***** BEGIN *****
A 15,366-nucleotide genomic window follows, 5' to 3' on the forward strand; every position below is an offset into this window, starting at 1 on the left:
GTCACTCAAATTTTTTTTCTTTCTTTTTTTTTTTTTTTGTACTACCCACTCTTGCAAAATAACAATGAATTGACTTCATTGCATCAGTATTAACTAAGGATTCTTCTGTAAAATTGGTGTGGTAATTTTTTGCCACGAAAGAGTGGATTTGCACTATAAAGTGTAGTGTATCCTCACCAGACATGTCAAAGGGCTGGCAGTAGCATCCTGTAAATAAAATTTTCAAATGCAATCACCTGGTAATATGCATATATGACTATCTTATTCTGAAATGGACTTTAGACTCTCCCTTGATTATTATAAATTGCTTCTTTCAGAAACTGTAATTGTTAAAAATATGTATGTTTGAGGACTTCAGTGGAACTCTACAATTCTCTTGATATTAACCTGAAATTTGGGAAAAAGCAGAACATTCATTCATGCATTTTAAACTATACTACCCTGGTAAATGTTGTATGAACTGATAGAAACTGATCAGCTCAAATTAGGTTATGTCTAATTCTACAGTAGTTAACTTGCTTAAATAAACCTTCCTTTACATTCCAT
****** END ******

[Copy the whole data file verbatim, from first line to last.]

A 15,366-nucleotide genomic window follows, 5' to 3' on the forward strand; every position below is an offset into this window, starting at 1 on the left:
GTCACTCAAATTTTTTTTCTTTCTTTTTTTTTTTTTTTGTACTACCCACTCTTGCAAAATAACAATGAATTGACTTCATTGCATCAGTATTAACTAAGGATTCTTCTGTAAAATTGGTGTGGTAATTTTTTGCCACGAAAGAGTGGATTTGCACTATAAAGTGTAGTGTATCCTCACCAGACATGTCAAAGGGCTGGCAGTAGCATCCTGTAAATAAAATTTTCAAATGCAATCACCTGGTAATATGCATATATGACTATCTTATTCTGAAATGGACTTTAGACTCTCCCTTGATTATTATAAATTGCTTCTTTCAGAAACTGTAATTGTTAAAAATATGTATGTTTGAGGACTTCAGTGGAACTCTACAATTCTCTTGATATTAACCTGAAATTTGGGAAAAAGCAGAACATTCATTCATGCATTTTAAACTATACTACCCTGGTAAATGTTGTATGAACTGATAGAAACTGATCAGCTCAAATTAGGTTATGTCTAATTCTACAGTAGTTAACTTGCTTAAATAAACCTTCCTTTACATTCCAT